Voiced velar approximant
The voiced velar approximant is a type of consonantal sound, used in some spoken languages. The symbol in the International Phonetic Alphabet that represents this sound is ⟨ɰ⟩, and the equivalent X-SAMPA symbol is
The consonant is not present in English, but approximates to the sound of a 'g' with the throat kept open, or like making a 'w' sound without the lips touching. The voiced velar approximant can in many cases be considered the semivocalic counterpart of the close back unrounded vowel [ɯ]. ⟨ɰ⟩ and ⟨ɯ̯⟩ with the non-syllabic diacritic are used in different transcription systems to represent the same sound.
The symbol for the velar approximant originates from ⟨ɯ⟩, but with a vertical line. Compare ⟨u⟩ and ⟨ɥ⟩ for the labio-palatal approximant.
Some languages have a voiced velar approximant that is unspecified for rounding, and therefore cannot be considered the semivocalic equivalent of either [ɯ] or its rounded counterpart [u]. Examples of such languages are Catalan, Galician and Spanish, in which the approximant consonant (not semivowel) unspecified for rounding appears as an allophone of /ɡ/.
Eugenio Martínez Celdrán describes the voiced velar approximant consonant as follows:
As for the symbol [ɰ], it is quite evidently inappropriate for representing the Spanish voiced velar approximant consonant. Many authors have pointed out the fact that [ɰ] is not rounded; for example, Pullum & Ladusaw (1986:98) state that 'the sound in question can be described as a semi-vowel (glide) with the properties "high", "back", and "unrounded"'. They even establish an interesting parallelism: 'the sound can be regarded as an unrounded [w]'. It is evident, then, that [ɰ] is not an adequate symbol for Spanish. First of all, because it has never been taken into consideration that there is a diphthong in words like paga 'pay', vago 'lazy', lego 'lay', etc., and, secondly, because this sound is rounded when it precedes rounded vowels. Besides, it would be utterly wrong to transcribe the word jugo 'juice' with [ɰ] *[ˈχuɰo], because the pronunciation of that consonant between two rounded vowels is completely rounded whereas [ɰ] is not. (...) The symbol I have always proposed is [ɣ̞], the correlate to the other central approximants in Spanish, [β̞ ð̞] (Martínez Celdrán 1991, 1996:47). This coincides with Ball & Rahilly (1999:90), whose example for the three approximants is the Spanish word abogado 'lawyer' (see figure 1). Ball & Rahilly too criticise in a footnote the confusion between these symbols: 'The difference between an approximant version of the voiced velar fricative [ɣ], and the velar semi-vowel [ɰ] is that the latter requires spread lips, and must have a slightly more open articulatory channel so that it becomes [ɯ] if prolonged' (p. 189, fn. 1).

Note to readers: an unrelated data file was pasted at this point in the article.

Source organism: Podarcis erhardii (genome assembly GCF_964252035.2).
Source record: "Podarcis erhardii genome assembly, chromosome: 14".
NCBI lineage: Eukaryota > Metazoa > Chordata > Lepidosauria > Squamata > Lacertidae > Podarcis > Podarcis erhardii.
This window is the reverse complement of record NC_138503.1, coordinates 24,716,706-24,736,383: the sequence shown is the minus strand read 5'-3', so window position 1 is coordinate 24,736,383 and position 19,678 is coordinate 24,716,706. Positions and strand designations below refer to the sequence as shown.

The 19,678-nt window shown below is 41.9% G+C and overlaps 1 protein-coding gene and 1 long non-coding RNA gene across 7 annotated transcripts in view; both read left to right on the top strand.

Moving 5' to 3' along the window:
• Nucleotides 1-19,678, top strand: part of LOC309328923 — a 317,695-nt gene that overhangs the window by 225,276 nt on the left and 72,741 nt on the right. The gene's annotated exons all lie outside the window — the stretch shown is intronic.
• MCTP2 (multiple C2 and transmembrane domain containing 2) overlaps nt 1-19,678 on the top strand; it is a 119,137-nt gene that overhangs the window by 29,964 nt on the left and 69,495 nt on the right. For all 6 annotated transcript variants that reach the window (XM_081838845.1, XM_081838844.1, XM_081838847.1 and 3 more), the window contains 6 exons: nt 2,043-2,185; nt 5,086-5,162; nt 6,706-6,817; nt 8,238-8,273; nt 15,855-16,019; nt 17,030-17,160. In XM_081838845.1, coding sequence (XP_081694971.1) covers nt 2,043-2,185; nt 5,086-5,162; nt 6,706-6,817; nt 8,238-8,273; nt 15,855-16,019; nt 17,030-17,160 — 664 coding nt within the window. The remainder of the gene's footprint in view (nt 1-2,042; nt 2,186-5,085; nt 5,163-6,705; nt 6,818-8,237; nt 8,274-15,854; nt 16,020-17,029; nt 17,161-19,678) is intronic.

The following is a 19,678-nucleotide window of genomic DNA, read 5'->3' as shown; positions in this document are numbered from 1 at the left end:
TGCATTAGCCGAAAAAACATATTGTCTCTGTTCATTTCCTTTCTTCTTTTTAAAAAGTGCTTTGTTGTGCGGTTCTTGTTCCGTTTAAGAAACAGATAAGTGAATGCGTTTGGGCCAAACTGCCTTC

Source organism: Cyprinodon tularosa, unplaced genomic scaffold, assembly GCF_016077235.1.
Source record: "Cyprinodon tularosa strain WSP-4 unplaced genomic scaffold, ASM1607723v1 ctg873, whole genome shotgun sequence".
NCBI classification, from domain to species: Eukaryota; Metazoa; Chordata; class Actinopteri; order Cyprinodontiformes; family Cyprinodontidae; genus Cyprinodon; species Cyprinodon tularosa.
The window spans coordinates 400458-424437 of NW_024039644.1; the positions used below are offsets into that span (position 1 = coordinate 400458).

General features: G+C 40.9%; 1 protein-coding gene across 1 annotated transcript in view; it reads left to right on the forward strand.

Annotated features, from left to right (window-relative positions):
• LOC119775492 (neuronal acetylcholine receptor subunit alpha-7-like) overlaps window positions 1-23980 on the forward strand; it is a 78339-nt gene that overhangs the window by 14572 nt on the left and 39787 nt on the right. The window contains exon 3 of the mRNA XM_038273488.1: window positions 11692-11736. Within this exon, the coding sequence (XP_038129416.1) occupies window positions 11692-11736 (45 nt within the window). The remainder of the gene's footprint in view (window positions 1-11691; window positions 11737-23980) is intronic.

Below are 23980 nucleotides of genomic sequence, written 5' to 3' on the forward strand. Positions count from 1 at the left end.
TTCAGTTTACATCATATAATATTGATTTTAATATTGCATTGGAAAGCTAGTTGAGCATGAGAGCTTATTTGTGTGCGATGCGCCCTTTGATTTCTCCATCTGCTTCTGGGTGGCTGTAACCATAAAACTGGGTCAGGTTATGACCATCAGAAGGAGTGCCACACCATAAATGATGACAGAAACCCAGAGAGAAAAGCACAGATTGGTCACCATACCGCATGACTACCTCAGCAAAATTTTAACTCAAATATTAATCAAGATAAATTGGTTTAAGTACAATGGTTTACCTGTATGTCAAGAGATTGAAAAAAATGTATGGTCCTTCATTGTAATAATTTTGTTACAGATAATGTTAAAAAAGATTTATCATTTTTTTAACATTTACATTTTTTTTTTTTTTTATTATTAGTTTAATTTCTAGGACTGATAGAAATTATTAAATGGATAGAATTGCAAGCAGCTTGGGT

There is a parallel problem with transcribing the palatal approximant.
The symbol ⟨ɣ̞⟩ may not display properly in all browsers. In that case, ⟨ɣ˕⟩ should be substituted. In broader transcriptions, the lowering diacritic may be omitted altogether, so that the symbol is rendered ⟨ɣ⟩, i.e. as if it represented the corresponding fricative.